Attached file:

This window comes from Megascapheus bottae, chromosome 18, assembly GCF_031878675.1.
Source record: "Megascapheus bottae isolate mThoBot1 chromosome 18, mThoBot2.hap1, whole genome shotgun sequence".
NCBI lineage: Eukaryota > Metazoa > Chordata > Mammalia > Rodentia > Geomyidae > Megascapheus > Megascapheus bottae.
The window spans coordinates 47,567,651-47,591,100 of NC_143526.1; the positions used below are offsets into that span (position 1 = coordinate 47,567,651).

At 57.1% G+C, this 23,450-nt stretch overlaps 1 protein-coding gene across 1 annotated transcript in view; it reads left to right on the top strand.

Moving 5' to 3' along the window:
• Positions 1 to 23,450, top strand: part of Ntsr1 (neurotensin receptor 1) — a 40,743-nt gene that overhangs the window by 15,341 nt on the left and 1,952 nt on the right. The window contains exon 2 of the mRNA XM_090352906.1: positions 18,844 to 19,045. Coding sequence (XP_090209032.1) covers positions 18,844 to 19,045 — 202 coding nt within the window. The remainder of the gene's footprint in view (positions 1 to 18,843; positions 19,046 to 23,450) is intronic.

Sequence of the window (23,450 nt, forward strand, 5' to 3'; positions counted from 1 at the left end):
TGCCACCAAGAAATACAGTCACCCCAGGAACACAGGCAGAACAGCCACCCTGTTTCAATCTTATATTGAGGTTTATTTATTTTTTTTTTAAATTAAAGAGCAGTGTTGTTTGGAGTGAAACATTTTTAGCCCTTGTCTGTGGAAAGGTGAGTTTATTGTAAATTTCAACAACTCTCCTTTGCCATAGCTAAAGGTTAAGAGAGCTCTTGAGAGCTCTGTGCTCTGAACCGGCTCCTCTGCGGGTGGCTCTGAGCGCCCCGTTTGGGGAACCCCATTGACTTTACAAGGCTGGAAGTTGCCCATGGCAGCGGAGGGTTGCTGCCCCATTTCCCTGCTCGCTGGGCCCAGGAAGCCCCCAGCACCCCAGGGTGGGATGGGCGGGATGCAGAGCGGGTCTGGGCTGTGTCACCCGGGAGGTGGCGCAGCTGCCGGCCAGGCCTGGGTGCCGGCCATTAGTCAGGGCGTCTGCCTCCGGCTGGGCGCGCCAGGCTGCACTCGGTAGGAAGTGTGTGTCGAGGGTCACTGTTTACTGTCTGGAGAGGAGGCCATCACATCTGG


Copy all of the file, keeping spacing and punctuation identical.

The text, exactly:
This window comes from Megascapheus bottae, chromosome 18, assembly GCF_031878675.1.
Source record: "Megascapheus bottae isolate mThoBot1 chromosome 18, mThoBot2.hap1, whole genome shotgun sequence".
NCBI lineage: Eukaryota > Metazoa > Chordata > Mammalia > Rodentia > Geomyidae > Megascapheus > Megascapheus bottae.
The window spans coordinates 47,567,651-47,591,100 of NC_143526.1; the positions used below are offsets into that span (position 1 = coordinate 47,567,651).

At 57.1% G+C, this 23,450-nt stretch overlaps 1 protein-coding gene across 1 annotated transcript in view; it reads left to right on the top strand.

Moving 5' to 3' along the window:
• Positions 1 to 23,450, top strand: part of Ntsr1 (neurotensin receptor 1) — a 40,743-nt gene that overhangs the window by 15,341 nt on the left and 1,952 nt on the right. The window contains exon 2 of the mRNA XM_090352906.1: positions 18,844 to 19,045. Coding sequence (XP_090209032.1) covers positions 18,844 to 19,045 — 202 coding nt within the window. The remainder of the gene's footprint in view (positions 1 to 18,843; positions 19,046 to 23,450) is intronic.

Sequence of the window (23,450 nt, forward strand, 5' to 3'; positions counted from 1 at the left end):
TGCCACCAAGAAATACAGTCACCCCAGGAACACAGGCAGAACAGCCACCCTGTTTCAATCTTATATTGAGGTTTATTTATTTTTTTTTTAAATTAAAGAGCAGTGTTGTTTGGAGTGAAACATTTTTAGCCCTTGTCTGTGGAAAGGTGAGTTTATTGTAAATTTCAACAACTCTCCTTTGCCATAGCTAAAGGTTAAGAGAGCTCTTGAGAGCTCTGTGCTCTGAACCGGCTCCTCTGCGGGTGGCTCTGAGCGCCCCGTTTGGGGAACCCCATTGACTTTACAAGGCTGGAAGTTGCCCATGGCAGCGGAGGGTTGCTGCCCCATTTCCCTGCTCGCTGGGCCCAGGAAGCCCCCAGCACCCCAGGGTGGGATGGGCGGGATGCAGAGCGGGTCTGGGCTGTGTCACCCGGGAGGTGGCGCAGCTGCCGGCCAGGCCTGGGTGCCGGCCATTAGTCAGGGCGTCTGCCTCCGGCTGGGCGCGCCAGGCTGCACTCGGTAGGAAGTGTGTGTCGAGGGTCACTGTTTACTGTCTGGAGAGGAGGCCATCACATCTGG